“All things remaining unchanged, high school mathematics tells you that a further 50% reduction in global crude prices will only deliver a 14% (i.e. half of 28%) reduction in the finished price of fuel”, said Mark.

“Yet you can bet that, even if we only get another 10% reduction in the global price of oil in coming weeks and months, there will be many questioning why the retail fuel price has not similarly gone down by 10%” said Mark.

2. The price of finished fuel is affected by movements in currency exchange rates.

On a positive note, the fuel industry appears to have been successful in making most commentators aware that changes in the value of the Australian dollar – relative to the US Dollar – will have a bearing on the relationship between crude oil and the retail prices paid at the fuel pump in Australia.

Unfortunately, however, it is the currency relationship with the finished price of fuels out of Singapore (commonly referred to as MOPS95) that is the real determinant of the impact of currency movements on retail fuel prices.

“Before everyone accuses our industry of using yet another ‘Jedi Mind Trick’ by shifting the focus from TAPIS (crude oil price) to MOPS95 (finished fuel price), it needs to remembered that Australia is becoming an increasing importer of finished product as a result of recent Australian refinery closures”, said Mark.

This means that differences in the exchange rate don’t simply affect the buy price of crude oil for Australian suppliers – they also impact significantly on the price of securing finished product (i.e. petrol and diesel) for the Australian market.

In recent days, ACCC has made much of the fact that the margins currently levied by refiners are higher than the long term average and, by any objective examination, they are right.

What, however, can an Australian Regulator (or the entire Australian Government for that matter) do about these international margins given that they are determined by global and regional supply and demand factors?

The answer is nothing.

Suggestions made by a small number of commentators that Australian refineries could undercut the international refiners’ prices begs the questions of why they would logically do that, given that our market has operated on the principle of international price parity for more than 40 years as a means of ensuring Australian refining businesses remain globally competitive.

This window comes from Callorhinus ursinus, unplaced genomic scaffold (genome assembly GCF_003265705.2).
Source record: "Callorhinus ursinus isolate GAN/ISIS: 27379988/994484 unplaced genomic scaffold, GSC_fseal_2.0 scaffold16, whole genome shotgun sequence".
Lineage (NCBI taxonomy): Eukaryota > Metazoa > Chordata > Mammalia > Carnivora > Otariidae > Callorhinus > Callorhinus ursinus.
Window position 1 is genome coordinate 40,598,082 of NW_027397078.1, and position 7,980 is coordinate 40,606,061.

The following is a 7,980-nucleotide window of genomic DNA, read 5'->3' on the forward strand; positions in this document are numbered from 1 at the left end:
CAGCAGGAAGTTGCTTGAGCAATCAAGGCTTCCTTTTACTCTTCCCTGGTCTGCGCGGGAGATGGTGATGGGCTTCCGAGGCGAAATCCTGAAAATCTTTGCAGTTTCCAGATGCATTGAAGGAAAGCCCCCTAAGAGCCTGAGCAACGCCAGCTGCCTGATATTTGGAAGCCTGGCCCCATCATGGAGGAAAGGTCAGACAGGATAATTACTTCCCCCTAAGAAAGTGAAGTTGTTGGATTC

“These suggestions are politically reckless as they remove the ability of one of the few remaining manufacturing sectors in Australia to capture the benefits of a lower oil price as a means of keeping the industry viable and protecting jobs into the future”, said Mark.

3. Profit is not a ‘dirty word”

All of the above conversation has related to costs only.

The third significant influence on the retail price of fuel is, of course, the size of the profit margins charged by the various businesses that comprise the part of the fuel supply chain between the refinery gate and the bowser – that is, the distributors, wholesalers and retailers.

“Unfortunately, selective and incomplete media reporting of recent comments made by the ACCC Commissioner about growth in the average difference between the wholesale price (TGP) and the retail price has generated a level of community outrage and opportunistic media attacks by federal politicians”, said Mark.

“Instead of acknowledging the impact of the two influences cited above, uninformed commentators and ill-educated politicians have openly stated that the reason that oil prices were not going down at the same rate as crude oil prices was because ‘greedy’ service station operators were making ‘obscene’ profit margins”, said Mark.